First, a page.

A former Guantanamo Bay detainee who was awarded more than $1 million in compensation after he was freed from the detention camp reportedly attacked this week an army base in Iraq. Ronald Fiddler, who later took the name Jamal Udeen al-Harith after converting to Islam in the 1990s, was freed from Guantanamo Bay in 2004 with help from then-British Prime Minister Tony Blair.

Harith, a 50-year-old British citizen, was identified as the suicide bomber after ISIS released a picture of him following the attack. ISIS claimed he killed multiple people in the small village of Abu Saif near the Mosul Airport, but the attack was not confirmed.

His brother, Leon Jameson, told reporters his brother had “wasted his life.” “It is him, I can tell by his smile,” he said of the ISIS image. “If it is true then I’ve lost a brother."

Harith joined the Islamic State in Syria in 2014, and it was unclear whether he used his $1 million award to help the group carry out its terror attacks. He was held in Guantanamo Bay for having alleged links to Osama bin Laden and claimed the British government faciliated his detainment and knew that he was being tortured by the U.S.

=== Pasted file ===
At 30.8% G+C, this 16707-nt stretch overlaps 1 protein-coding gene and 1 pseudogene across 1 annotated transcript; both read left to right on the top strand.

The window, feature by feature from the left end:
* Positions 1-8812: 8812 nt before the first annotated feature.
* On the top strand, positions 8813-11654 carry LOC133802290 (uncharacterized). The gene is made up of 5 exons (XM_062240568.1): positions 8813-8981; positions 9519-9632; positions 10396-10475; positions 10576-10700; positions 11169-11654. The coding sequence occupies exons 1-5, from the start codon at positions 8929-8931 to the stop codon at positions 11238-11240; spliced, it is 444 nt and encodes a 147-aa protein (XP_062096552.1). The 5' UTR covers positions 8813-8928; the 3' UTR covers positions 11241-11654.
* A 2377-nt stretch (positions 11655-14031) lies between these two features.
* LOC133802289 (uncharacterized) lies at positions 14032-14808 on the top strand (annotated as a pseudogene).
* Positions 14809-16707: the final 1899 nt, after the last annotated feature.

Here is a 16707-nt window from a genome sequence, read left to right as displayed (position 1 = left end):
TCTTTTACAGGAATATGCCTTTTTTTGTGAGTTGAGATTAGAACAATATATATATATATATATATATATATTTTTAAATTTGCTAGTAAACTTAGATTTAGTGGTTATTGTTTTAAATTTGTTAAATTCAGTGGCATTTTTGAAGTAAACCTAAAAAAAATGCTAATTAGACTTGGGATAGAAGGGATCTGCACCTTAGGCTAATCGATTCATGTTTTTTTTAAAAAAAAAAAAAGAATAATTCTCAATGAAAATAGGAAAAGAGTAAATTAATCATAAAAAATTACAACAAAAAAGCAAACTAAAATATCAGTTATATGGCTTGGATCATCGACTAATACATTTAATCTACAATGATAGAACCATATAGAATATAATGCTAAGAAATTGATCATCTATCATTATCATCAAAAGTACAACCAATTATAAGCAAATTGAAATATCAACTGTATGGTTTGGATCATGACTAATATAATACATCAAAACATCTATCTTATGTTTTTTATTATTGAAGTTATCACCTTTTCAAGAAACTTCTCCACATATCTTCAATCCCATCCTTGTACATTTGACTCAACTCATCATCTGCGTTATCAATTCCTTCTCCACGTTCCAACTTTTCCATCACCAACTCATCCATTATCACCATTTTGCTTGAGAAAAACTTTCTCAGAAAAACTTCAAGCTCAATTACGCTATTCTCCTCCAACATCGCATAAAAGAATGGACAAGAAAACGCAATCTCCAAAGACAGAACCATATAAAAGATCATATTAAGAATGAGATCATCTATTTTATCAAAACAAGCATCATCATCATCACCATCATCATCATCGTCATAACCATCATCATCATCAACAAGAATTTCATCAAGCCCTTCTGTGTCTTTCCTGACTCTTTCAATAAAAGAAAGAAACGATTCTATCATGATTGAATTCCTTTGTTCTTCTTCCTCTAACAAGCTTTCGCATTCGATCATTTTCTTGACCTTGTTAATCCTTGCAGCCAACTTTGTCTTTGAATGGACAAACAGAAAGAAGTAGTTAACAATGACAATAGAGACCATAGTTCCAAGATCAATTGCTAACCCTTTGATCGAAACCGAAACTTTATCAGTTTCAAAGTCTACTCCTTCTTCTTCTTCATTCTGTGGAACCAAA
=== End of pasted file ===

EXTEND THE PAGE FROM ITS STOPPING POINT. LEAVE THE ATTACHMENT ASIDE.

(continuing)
Harith's journey to jihad is long and complicated. He was born in Manchester. After he traveled to Pakistan in October 2001 for a religious retreat, he was later captured by the Taliban, who accused him of being a British spy.

Blair, the former Labour Party prime minister, defended his government's decision to petition for Harith's eventual release, USA Today reported. Harith won the settlement in 2010, after Blair was no longer in power. 

"It is correct that Jamal al-Harith was released from Guantanamo Bay at the request of the British Government in 2004," the statement said. "He was not paid compensation by my Government. The compensation was agreed in 2010 by the Conservative Government. The fact is that this was always a very difficult situation where any Government would have to balance proper concern for civil liberties with desire to protect our security, and we were likely to be attacked whatever course we took."

The suicide bombing came as Iraqi forces working with the Defense Department pushed to remove ISIS from Mosul. ISIS captured Iraq’s second-biggest city in 2014.